Primary Market/ IPO
(Primary Market) The primary market is where securities are created. It’s in this market that firms sell (float) new stocks and bonds to the public for the first time.
It issues new securities on an exchange for companies, governments and other groups to obtain financing through debt-based or equity-based securities.
(IPO)Initial Public Offer: –
An initial public offering (IPO) is the first time that the stock of a private company is offered to the public. IPOs are often issued by smaller, younger companies seeking capital to expand, but they can also be done by large privately owned companies looking to become publicly traded.
An IPO is also referred to as a public offering. When a company initiates the IPO process, a very specific set of events occurs. It is given below.
- An external IPO team is formed, consisting of an underwriter, lawyers, certified public accountants (CPAs) and Securities and Exchange Commission (SEC) experts.
- The financial statements are submitted for official audit.
- The company files its prospectus with the SEC and sets a date for the offering.
It can be a risky investment. Because the investor will invest their money based upon little historical data. And predict that, the company will perform well in near period of time or in future.
(Book building) Book building is a systematic process of generating, capturing, and recording investor demand for shares during an initial public offering (IPO), or other securities during their issuance process, in order to support efficient price discovery.
In other words, it is a process to determine the price of the IPO based on demand of institutional investor.
(Eligibility to issue Securities)
- Paid Up Capitals: The paid up equity capital of the applicant shall not be less than 10 crores * and the capitalisation of the applicant’s equity shall not be less than 25 crores**.
- Conditions Precedent To Listing:
The Issuer shall have adhered to conditions precedent to listing as emerging from inter-alia from Securities Contracts (Regulations) Act 1956, Companies Act 1956, Securities and Exchange Board of India Act 1992, any rules and/or regulations framed under foregoing statutes, as also any circular, clarifications, guidelines issued by the appropriate authority under foregoing statutes.
- At least Three year of track records
- It should satisfy the exchange rule given in below.
- No disciplinary action by other stock exchanges and regulatory authorities in past three years
- Redressal Mechanism of Investor grievance
- Distribution of shareholding
- Details of Litigation
- Track Record of Director(s) of the Company
IPO is up two types: Fixed Price and Book Building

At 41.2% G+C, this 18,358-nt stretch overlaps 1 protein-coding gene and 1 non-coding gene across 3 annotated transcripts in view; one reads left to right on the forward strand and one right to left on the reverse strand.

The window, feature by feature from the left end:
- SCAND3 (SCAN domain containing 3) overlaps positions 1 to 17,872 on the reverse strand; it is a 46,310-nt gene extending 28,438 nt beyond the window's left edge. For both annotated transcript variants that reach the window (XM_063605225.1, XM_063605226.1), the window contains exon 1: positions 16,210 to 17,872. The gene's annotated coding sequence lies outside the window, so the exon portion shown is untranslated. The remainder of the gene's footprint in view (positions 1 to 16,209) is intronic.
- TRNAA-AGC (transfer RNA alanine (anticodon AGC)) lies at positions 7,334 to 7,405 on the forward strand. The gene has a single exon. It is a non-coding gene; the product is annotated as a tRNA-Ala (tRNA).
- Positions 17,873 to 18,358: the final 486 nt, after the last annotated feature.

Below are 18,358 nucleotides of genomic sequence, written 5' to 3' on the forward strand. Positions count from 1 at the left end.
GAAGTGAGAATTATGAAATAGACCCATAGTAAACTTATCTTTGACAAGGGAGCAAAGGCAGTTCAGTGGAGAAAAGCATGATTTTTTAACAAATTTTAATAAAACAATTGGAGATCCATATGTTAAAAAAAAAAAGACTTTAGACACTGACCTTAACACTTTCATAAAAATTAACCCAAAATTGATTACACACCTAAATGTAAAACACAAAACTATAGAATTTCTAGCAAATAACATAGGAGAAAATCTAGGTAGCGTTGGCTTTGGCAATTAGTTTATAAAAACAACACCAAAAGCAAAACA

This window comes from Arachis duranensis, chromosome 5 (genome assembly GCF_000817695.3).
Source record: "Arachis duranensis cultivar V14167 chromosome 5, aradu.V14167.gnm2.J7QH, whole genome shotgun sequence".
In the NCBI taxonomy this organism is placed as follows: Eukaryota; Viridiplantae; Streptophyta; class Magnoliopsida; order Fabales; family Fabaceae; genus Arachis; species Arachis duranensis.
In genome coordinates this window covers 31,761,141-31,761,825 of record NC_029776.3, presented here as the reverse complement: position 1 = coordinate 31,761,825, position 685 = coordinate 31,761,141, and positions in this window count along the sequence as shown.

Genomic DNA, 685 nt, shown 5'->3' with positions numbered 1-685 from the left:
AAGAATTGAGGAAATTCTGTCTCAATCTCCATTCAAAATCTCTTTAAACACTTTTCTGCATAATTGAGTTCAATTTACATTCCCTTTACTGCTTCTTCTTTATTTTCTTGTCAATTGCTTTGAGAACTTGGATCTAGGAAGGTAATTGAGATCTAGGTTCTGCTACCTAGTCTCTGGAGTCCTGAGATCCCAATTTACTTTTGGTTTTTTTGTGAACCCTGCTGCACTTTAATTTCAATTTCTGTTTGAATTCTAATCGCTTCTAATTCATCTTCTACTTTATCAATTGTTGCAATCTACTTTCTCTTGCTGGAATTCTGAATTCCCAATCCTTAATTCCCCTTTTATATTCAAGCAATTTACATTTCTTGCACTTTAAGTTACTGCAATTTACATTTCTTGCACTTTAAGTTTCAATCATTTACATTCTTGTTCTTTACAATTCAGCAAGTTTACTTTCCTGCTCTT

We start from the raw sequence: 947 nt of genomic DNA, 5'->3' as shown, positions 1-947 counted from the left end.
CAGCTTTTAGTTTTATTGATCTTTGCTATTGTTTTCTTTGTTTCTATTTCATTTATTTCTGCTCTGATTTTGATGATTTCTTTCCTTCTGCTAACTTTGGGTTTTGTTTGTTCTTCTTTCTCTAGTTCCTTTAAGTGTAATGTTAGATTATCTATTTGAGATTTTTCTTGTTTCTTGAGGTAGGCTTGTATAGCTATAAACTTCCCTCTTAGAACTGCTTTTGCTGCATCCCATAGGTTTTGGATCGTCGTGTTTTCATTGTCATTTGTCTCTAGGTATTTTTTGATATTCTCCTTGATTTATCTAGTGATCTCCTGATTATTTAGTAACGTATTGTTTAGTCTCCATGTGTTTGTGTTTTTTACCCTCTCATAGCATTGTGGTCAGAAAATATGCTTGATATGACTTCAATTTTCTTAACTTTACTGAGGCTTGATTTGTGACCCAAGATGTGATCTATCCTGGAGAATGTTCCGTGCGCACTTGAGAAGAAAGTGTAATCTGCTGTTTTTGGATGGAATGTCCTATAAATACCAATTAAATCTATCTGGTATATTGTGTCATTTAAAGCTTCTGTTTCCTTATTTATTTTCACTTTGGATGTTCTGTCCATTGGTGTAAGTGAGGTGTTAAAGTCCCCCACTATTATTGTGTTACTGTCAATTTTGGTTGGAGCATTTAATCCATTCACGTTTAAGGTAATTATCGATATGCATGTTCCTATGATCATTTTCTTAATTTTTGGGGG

Under fixed price,
- The company going public determines a fixed price at which its shares are offered to investors.
- The investors know the share price before the company goes public.
- Demand from the markets is only known once the issue is closed.
- To partake in this IPO, the investor must pay the full share price when making the application.
Under book building,
- The company going public offers a 20% price band on shares to investors.
- Investors then bid on the shares before the final price is settled once the bidding has closed.
- Investors must specify the number of shares they want to buy and how much they are willing to pay.
- Unlike fixed price, there is no fixed price per share.
- The lowest share price is known as the floor price, while the highest share price is known as the cap price.
- The final share price is determined using investor bids.
Allotment of shares:
- In business, is meant to describe a systematic distribution of resources across different entities and over different time periods.
- In finance, allotment is normally related to the distribution of shares during a public share issuance.
Reason for allotment of shares:
New shares can be issued to repay a public company’s short- or long-term debt. This helps a company with its interest payments and changes key financial ratios such as the debt-to-equity ratio and debt-to-asset ratio.
Basic of Allotment:
- After the closures of the issue, the bids received are aggregated under different categories i.e., firm allotment, Qualified Institutional Buyers (QIBs), Non-Institutional Buyers (NIBs), Retail, etc.
- The over subscription ratios are then calculated for each of the categories as against the shares reserved for each of the categories in the offer document.
- Within each of these categories, the bids are then segregated into different buckets based on the number of shares applied for.
- The over subscription ratio is then applied to the number of shares applied for and the number of shares to be allotted for applicants in each of the buckets is determined.
- Then, the number of successful allottees is determined.
- A selected few number of investors invest money in this securities.
- Basically used for raising capitals.
- Investors involved in private placements are usually large banks,mutual funds, insurance companies and pension funds.
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